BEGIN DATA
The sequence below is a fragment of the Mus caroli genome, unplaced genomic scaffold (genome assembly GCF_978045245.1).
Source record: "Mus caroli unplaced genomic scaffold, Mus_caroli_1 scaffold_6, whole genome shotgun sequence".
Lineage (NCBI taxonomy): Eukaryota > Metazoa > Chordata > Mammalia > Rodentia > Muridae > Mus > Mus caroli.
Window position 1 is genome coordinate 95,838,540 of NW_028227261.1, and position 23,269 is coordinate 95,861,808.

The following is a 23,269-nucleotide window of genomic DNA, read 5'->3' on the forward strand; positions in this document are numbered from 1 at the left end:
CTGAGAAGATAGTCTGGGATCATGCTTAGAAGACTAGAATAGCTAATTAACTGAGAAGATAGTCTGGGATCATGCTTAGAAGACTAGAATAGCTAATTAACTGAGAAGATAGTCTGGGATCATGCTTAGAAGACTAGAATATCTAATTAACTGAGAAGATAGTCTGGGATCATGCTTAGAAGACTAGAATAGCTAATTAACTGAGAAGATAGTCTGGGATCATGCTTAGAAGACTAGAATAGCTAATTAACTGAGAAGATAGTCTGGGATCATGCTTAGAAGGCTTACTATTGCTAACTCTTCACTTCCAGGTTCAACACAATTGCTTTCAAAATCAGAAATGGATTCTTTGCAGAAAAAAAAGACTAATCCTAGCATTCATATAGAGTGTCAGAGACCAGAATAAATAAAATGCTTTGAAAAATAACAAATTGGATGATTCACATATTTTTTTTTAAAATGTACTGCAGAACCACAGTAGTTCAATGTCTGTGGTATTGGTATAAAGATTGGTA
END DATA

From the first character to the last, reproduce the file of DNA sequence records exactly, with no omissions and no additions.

The sequence below is a fragment of the Mus caroli genome, unplaced genomic scaffold (genome assembly GCF_978045245.1).
Source record: "Mus caroli unplaced genomic scaffold, Mus_caroli_1 scaffold_6, whole genome shotgun sequence".
Lineage (NCBI taxonomy): Eukaryota > Metazoa > Chordata > Mammalia > Rodentia > Muridae > Mus > Mus caroli.
Window position 1 is genome coordinate 95,838,540 of NW_028227261.1, and position 23,269 is coordinate 95,861,808.

The following is a 23,269-nucleotide window of genomic DNA, read 5'->3' on the forward strand; positions in this document are numbered from 1 at the left end:
CTGAGAAGATAGTCTGGGATCATGCTTAGAAGACTAGAATAGCTAATTAACTGAGAAGATAGTCTGGGATCATGCTTAGAAGACTAGAATAGCTAATTAACTGAGAAGATAGTCTGGGATCATGCTTAGAAGACTAGAATATCTAATTAACTGAGAAGATAGTCTGGGATCATGCTTAGAAGACTAGAATAGCTAATTAACTGAGAAGATAGTCTGGGATCATGCTTAGAAGACTAGAATAGCTAATTAACTGAGAAGATAGTCTGGGATCATGCTTAGAAGGCTTACTATTGCTAACTCTTCACTTCCAGGTTCAACACAATTGCTTTCAAAATCAGAAATGGATTCTTTGCAGAAAAAAAAGACTAATCCTAGCATTCATATAGAGTGTCAGAGACCAGAATAAATAAAATGCTTTGAAAAATAACAAATTGGATGATTCACATATTTTTTTTTAAAATGTACTGCAGAACCACAGTAGTTCAATGTCTGTGGTATTGGTATAAAGATTGGTA